I came into this class hoping to build some practical skills in visual art – more for draftsmanship than creative work, since I may need some experience with scientific illustration for a job down the line. Although I did pick up some technical understanding of how to use line weights, values, etc., this class was most valuable to me because it made me practice something regularly for a semester.
I spent a lot of time on practice as a kid who was a pretty serious musician – which I then gave up completely to be a high-achieving student, just like most creative people at Duke. I’m about to graduate, and my education here has prepared me very well in certain skills – I think universities are very good at developing cleverness and capacity for hard work, but less so at developing the methodical, slow work ethic you need to really master something in the long term. Slowing down in drawing class, particularly through keeping a sketchbook, was an opportunity to practice practicing. It was surprising how strange it felt to get back into the habit of doing things for the sake of the process, rather than for a finished product.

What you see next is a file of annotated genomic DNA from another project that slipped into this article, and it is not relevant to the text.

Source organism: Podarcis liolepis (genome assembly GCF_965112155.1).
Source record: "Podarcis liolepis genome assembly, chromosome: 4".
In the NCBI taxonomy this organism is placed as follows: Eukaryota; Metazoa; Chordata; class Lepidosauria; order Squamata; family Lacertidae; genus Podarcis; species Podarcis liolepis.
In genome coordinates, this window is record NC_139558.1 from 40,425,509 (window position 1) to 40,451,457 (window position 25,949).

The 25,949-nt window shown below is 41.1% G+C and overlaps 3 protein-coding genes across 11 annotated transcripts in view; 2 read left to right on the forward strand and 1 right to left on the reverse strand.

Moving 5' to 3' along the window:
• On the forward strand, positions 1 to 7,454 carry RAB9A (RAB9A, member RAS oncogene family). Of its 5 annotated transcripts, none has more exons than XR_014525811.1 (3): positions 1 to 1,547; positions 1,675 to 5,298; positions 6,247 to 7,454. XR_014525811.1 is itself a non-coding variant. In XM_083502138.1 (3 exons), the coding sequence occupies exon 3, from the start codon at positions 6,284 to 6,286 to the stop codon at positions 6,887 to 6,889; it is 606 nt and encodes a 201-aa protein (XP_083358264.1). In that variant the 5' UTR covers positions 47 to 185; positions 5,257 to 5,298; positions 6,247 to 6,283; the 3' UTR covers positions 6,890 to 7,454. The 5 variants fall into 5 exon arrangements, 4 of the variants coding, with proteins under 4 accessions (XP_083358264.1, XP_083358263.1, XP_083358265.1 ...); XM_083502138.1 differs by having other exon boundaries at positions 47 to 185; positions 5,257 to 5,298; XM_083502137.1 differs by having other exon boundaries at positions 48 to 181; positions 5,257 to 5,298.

I was completely disappointed in all my assignments, although I think I learned a lot about the technical aspects of drawing by noticing what irritated me about my own. On the other hand, I really enjoyed working in my sketchbook, and am very proud of some of my work there. I was worried in January that I would end up half-assing the sketchbook, putting in a couple of doodles a week to meet a quota, but instead ended up fighting the urge to spend too much time “perfecting” a drawing when I didn’t need to. I tried to work more loosely and to use mediums, like watercolor, that I’m not good with to break the habit of approaching everything like a graded assignment.